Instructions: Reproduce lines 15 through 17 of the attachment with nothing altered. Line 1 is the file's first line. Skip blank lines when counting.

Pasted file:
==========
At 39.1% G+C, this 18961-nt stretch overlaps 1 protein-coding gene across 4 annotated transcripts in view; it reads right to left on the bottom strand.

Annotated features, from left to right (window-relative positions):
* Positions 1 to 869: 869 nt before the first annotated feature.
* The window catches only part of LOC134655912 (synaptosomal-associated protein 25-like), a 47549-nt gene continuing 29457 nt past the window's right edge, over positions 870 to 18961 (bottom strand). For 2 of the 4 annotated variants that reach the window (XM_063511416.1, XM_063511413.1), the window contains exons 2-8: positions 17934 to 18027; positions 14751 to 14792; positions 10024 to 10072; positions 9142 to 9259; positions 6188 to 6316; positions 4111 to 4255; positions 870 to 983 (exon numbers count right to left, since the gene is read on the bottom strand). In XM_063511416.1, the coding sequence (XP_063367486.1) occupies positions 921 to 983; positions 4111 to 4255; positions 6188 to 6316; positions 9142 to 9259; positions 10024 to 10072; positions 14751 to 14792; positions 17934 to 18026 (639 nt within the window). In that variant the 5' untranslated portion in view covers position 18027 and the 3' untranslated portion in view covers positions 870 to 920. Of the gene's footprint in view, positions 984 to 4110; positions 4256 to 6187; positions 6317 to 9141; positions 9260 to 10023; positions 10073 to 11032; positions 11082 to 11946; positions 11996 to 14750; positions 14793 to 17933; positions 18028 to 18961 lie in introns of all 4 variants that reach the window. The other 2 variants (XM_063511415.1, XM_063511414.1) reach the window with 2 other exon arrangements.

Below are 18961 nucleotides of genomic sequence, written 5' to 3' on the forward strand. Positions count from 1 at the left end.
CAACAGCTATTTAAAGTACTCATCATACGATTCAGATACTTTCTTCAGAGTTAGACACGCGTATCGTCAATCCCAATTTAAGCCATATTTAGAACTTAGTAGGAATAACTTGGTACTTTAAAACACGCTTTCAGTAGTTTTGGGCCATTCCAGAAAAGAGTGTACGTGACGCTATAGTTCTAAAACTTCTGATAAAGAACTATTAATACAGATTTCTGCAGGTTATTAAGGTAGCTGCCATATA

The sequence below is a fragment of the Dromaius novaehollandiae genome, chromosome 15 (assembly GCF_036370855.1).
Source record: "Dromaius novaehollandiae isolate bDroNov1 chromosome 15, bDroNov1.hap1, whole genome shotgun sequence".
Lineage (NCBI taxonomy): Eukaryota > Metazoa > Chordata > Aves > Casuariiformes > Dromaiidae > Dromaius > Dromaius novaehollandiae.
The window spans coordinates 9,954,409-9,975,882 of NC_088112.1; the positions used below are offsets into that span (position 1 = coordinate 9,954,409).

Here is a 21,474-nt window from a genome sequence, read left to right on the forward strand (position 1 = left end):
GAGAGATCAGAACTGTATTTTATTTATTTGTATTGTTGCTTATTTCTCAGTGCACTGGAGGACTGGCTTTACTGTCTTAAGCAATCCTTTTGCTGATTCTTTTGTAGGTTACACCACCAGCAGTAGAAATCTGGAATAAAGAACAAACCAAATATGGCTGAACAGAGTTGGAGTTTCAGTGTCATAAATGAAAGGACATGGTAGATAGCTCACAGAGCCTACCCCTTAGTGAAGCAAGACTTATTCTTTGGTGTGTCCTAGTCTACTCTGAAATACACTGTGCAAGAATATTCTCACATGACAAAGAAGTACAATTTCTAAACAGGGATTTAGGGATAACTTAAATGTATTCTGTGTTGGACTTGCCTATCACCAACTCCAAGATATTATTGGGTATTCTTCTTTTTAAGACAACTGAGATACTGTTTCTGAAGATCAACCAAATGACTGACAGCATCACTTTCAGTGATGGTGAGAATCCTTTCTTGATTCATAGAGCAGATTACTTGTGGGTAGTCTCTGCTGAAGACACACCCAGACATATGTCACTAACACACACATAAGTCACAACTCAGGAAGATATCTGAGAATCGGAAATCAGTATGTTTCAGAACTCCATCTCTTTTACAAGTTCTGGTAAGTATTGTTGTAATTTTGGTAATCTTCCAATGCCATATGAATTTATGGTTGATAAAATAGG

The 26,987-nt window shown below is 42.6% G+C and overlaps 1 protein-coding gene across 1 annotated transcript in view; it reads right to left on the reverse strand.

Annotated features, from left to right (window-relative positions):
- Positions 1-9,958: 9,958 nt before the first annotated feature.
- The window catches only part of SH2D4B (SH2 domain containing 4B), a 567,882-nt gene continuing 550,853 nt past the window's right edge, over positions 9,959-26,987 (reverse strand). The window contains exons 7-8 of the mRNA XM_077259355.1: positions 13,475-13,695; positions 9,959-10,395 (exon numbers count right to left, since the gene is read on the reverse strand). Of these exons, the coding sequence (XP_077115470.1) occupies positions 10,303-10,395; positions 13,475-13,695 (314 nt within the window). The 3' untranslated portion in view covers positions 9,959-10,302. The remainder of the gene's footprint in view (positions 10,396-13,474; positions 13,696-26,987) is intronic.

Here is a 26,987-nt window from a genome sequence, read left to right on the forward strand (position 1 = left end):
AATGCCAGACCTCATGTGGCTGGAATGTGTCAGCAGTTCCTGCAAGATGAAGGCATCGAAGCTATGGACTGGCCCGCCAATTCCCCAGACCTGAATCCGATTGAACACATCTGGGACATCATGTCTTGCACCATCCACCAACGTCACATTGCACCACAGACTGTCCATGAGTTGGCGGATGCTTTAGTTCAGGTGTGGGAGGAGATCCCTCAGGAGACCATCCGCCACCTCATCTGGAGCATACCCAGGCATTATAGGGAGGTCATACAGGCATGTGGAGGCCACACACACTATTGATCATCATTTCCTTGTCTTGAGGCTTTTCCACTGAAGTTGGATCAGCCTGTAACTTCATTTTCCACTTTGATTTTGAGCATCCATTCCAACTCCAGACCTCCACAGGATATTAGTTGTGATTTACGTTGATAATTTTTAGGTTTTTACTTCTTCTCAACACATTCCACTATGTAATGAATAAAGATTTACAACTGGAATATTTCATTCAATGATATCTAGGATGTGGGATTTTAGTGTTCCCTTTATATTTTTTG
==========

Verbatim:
- Positions 1-9,958: 9,958 nt before the first annotated feature.
- The window catches only part of SH2D4B (SH2 domain containing 4B), a 567,882-nt gene continuing 550,853 nt past the window's right edge, over positions 9,959-26,987 (reverse strand). The window contains exons 7-8 of the mRNA XM_077259355.1: positions 13,475-13,695; positions 9,959-10,395 (exon numbers count right to left, since the gene is read on the reverse strand). Of these exons, the coding sequence (XP_077115470.1) occupies positions 10,303-10,395; positions 13,475-13,695 (314 nt within the window). The 3' untranslated portion in view covers positions 9,959-10,302. The remainder of the gene's footprint in view (positions 10,396-13,474; positions 13,696-26,987) is intronic.

Here is a 26,987-nt window from a genome sequence, read left to right on the forward strand (position 1 = left end):